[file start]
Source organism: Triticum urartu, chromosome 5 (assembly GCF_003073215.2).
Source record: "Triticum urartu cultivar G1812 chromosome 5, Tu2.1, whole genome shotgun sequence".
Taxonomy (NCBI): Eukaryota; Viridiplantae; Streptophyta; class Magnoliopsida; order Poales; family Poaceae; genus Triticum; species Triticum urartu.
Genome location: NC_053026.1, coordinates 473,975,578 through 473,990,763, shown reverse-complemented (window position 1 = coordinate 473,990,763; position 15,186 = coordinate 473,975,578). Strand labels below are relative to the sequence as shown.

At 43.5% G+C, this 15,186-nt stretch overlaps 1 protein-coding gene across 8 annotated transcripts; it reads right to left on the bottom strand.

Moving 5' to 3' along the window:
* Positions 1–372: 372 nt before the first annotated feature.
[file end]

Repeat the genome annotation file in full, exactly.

Source organism: Triticum urartu, chromosome 5 (assembly GCF_003073215.2).
Source record: "Triticum urartu cultivar G1812 chromosome 5, Tu2.1, whole genome shotgun sequence".
Taxonomy (NCBI): Eukaryota; Viridiplantae; Streptophyta; class Magnoliopsida; order Poales; family Poaceae; genus Triticum; species Triticum urartu.
Genome location: NC_053026.1, coordinates 473,975,578 through 473,990,763, shown reverse-complemented (window position 1 = coordinate 473,990,763; position 15,186 = coordinate 473,975,578). Strand labels below are relative to the sequence as shown.

At 43.5% G+C, this 15,186-nt stretch overlaps 1 protein-coding gene across 8 annotated transcripts; it reads right to left on the bottom strand.

Moving 5' to 3' along the window:
* Positions 1–372: 372 nt before the first annotated feature.